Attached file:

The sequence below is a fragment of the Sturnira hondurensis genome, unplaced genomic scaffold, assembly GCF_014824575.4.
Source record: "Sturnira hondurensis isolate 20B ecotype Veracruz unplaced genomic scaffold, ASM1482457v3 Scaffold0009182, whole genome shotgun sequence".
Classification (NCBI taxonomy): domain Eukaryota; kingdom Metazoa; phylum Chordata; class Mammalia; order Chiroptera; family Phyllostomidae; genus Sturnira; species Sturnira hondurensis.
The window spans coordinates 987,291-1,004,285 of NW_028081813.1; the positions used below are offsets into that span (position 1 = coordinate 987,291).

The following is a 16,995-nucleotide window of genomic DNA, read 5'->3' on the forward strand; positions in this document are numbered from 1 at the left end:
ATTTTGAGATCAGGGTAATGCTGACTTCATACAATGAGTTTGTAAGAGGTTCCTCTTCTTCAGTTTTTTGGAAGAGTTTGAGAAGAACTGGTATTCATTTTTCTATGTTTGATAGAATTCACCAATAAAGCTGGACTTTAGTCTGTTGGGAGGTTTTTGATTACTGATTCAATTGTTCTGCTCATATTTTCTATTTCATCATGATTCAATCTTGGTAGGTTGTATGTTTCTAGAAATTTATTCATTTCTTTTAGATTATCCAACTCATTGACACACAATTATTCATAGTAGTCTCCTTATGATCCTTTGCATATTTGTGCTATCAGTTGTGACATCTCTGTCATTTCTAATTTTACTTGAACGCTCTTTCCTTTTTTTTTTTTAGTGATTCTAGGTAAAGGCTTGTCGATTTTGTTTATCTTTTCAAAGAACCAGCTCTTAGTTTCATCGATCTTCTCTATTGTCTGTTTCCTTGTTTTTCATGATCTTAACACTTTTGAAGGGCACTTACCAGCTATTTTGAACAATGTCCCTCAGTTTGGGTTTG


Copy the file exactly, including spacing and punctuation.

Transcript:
The sequence below is a fragment of the Sturnira hondurensis genome, unplaced genomic scaffold, assembly GCF_014824575.4.
Source record: "Sturnira hondurensis isolate 20B ecotype Veracruz unplaced genomic scaffold, ASM1482457v3 Scaffold0009182, whole genome shotgun sequence".
Classification (NCBI taxonomy): domain Eukaryota; kingdom Metazoa; phylum Chordata; class Mammalia; order Chiroptera; family Phyllostomidae; genus Sturnira; species Sturnira hondurensis.
The window spans coordinates 987,291-1,004,285 of NW_028081813.1; the positions used below are offsets into that span (position 1 = coordinate 987,291).

The following is a 16,995-nucleotide window of genomic DNA, read 5'->3' on the forward strand; positions in this document are numbered from 1 at the left end:
ATTTTGAGATCAGGGTAATGCTGACTTCATACAATGAGTTTGTAAGAGGTTCCTCTTCTTCAGTTTTTTGGAAGAGTTTGAGAAGAACTGGTATTCATTTTTCTATGTTTGATAGAATTCACCAATAAAGCTGGACTTTAGTCTGTTGGGAGGTTTTTGATTACTGATTCAATTGTTCTGCTCATATTTTCTATTTCATCATGATTCAATCTTGGTAGGTTGTATGTTTCTAGAAATTTATTCATTTCTTTTAGATTATCCAACTCATTGACACACAATTATTCATAGTAGTCTCCTTATGATCCTTTGCATATTTGTGCTATCAGTTGTGACATCTCTGTCATTTCTAATTTTACTTGAACGCTCTTTCCTTTTTTTTTTTTAGTGATTCTAGGTAAAGGCTTGTCGATTTTGTTTATCTTTTCAAAGAACCAGCTCTTAGTTTCATCGATCTTCTCTATTGTCTGTTTCCTTGTTTTTCATGATCTTAACACTTTTGAAGGGCACTTACCAGCTATTTTGAACAATGTCCCTCAGTTTGGGTTTG